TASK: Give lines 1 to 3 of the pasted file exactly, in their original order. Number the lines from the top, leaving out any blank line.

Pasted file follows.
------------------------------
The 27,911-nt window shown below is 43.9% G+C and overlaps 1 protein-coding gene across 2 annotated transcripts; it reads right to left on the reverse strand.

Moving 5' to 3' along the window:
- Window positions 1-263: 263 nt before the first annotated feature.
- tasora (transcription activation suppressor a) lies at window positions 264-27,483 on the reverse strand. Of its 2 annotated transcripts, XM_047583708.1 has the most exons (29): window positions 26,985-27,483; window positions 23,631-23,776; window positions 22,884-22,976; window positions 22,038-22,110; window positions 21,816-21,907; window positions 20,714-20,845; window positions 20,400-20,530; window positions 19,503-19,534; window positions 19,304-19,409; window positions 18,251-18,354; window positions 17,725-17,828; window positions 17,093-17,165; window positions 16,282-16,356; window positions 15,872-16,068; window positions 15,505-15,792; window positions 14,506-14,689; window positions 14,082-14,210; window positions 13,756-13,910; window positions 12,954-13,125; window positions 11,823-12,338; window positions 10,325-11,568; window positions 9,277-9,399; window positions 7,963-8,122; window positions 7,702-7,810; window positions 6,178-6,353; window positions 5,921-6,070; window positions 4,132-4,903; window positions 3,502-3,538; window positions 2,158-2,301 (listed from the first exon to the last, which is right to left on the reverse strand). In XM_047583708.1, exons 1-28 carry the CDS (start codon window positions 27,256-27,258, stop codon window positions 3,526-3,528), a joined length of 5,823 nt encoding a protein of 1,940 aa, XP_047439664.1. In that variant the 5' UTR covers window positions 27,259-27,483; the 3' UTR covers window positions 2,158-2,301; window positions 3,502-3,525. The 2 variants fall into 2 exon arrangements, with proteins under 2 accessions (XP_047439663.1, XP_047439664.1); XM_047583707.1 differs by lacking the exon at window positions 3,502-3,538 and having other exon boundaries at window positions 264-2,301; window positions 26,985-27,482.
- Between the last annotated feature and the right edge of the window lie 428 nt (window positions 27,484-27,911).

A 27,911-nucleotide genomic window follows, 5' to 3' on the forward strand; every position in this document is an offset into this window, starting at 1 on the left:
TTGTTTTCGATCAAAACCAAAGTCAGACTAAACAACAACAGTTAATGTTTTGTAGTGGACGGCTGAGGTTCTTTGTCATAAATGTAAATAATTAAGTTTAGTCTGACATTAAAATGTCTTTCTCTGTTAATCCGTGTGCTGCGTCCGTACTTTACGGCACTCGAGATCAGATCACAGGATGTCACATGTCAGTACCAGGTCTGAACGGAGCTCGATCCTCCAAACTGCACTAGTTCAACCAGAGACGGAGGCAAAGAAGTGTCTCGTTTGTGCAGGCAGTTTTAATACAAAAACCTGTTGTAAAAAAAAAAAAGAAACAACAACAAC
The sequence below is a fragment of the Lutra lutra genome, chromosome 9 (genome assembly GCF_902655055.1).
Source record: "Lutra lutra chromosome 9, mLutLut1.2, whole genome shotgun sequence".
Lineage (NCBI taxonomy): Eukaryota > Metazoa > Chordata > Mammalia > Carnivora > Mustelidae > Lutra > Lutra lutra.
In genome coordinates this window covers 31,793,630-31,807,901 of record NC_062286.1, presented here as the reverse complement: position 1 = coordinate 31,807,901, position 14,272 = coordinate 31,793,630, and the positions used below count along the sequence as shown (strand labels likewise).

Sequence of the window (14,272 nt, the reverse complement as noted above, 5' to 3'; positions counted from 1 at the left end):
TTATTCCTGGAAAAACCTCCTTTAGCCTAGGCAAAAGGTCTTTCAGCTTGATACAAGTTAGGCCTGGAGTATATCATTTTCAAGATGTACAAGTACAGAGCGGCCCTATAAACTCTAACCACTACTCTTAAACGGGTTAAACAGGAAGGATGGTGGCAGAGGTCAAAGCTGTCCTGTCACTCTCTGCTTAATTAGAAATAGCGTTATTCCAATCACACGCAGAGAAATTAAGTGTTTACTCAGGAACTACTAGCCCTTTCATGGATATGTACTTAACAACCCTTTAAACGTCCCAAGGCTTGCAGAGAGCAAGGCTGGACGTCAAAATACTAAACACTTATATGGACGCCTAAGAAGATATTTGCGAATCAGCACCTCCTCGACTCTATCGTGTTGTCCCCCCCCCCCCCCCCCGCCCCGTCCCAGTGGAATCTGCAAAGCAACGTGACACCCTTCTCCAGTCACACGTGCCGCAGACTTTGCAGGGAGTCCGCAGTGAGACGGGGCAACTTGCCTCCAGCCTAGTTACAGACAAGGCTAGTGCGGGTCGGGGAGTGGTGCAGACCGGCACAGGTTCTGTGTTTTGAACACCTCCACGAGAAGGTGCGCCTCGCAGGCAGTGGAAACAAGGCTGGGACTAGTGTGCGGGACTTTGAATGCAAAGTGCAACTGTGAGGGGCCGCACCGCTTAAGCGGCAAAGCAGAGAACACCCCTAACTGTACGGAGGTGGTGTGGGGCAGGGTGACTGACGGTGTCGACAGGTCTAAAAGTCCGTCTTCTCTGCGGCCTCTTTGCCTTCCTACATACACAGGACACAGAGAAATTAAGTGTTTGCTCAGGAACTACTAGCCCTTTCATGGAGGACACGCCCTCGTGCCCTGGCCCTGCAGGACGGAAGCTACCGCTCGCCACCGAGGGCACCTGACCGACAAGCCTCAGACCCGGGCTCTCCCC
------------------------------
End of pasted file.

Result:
The 27,911-nt window shown below is 43.9% G+C and overlaps 1 protein-coding gene across 2 annotated transcripts; it reads right to left on the reverse strand.

Moving 5' to 3' along the window:
- Window positions 1-263: 263 nt before the first annotated feature.